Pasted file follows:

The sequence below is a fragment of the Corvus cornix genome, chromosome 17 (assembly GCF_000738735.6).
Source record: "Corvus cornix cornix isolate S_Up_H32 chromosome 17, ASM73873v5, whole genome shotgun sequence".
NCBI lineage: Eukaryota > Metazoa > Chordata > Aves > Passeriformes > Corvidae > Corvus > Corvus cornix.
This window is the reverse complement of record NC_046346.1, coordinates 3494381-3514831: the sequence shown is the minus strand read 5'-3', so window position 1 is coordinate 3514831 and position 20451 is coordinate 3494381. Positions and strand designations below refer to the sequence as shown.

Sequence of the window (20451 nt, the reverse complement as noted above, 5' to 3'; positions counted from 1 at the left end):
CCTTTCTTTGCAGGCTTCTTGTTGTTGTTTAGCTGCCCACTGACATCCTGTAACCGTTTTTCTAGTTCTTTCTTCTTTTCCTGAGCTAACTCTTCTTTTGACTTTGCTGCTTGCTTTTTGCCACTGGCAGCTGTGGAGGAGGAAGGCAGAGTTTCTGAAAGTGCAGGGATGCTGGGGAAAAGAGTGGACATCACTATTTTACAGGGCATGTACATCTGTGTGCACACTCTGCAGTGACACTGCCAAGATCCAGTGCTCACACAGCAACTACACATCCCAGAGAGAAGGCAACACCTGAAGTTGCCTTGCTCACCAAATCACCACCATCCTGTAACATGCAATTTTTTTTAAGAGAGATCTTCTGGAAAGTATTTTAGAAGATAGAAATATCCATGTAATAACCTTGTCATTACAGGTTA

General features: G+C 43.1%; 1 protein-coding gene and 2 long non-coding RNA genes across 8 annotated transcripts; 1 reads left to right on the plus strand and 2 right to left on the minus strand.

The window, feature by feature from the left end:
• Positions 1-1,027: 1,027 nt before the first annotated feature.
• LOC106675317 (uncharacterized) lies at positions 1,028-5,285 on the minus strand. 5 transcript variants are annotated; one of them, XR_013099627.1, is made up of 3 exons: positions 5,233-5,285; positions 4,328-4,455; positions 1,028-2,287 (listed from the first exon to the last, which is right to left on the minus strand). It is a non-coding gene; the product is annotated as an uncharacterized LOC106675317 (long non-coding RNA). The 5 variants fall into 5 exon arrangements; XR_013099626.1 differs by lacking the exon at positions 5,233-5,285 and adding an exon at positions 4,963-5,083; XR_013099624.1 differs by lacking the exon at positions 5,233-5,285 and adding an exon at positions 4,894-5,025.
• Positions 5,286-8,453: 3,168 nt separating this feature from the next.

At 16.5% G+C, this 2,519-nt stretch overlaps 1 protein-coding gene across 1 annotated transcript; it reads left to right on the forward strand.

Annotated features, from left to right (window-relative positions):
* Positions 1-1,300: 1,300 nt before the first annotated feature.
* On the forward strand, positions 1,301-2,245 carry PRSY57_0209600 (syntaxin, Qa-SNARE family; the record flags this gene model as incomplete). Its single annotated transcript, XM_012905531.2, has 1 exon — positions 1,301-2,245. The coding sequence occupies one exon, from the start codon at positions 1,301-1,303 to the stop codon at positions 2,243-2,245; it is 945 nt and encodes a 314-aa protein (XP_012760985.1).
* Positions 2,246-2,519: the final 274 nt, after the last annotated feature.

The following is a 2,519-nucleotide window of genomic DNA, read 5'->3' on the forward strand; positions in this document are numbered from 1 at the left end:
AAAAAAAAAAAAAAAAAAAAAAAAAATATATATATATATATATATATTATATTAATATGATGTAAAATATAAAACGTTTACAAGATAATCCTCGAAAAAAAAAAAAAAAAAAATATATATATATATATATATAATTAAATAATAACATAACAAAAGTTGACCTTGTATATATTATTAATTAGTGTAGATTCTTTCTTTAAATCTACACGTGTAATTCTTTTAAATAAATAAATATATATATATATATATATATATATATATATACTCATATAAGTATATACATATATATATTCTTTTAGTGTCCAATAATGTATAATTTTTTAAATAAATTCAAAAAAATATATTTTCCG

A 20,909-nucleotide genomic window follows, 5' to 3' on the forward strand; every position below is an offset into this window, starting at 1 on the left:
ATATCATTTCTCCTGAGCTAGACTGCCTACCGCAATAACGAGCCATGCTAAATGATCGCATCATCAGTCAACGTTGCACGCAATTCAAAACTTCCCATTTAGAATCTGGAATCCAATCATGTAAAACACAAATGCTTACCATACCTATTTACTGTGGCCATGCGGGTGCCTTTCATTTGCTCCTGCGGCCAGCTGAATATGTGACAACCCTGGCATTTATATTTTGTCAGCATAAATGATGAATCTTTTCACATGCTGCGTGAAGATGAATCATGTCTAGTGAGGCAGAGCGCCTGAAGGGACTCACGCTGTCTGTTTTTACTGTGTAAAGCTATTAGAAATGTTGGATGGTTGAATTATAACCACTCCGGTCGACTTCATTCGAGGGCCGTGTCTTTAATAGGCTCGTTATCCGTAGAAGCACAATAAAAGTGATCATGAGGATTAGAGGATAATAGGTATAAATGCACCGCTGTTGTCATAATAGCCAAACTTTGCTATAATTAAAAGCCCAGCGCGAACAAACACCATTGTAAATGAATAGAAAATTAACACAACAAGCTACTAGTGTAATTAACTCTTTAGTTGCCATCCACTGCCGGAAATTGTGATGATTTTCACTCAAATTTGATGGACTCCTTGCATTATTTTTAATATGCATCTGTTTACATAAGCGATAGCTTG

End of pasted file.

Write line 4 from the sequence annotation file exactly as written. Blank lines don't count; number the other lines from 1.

This window is the reverse complement of record NC_046346.1, coordinates 3494381-3514831: the sequence shown is the minus strand read 5'-3', so window position 1 is coordinate 3514831 and position 20451 is coordinate 3494381. Positions and strand designations below refer to the sequence as shown.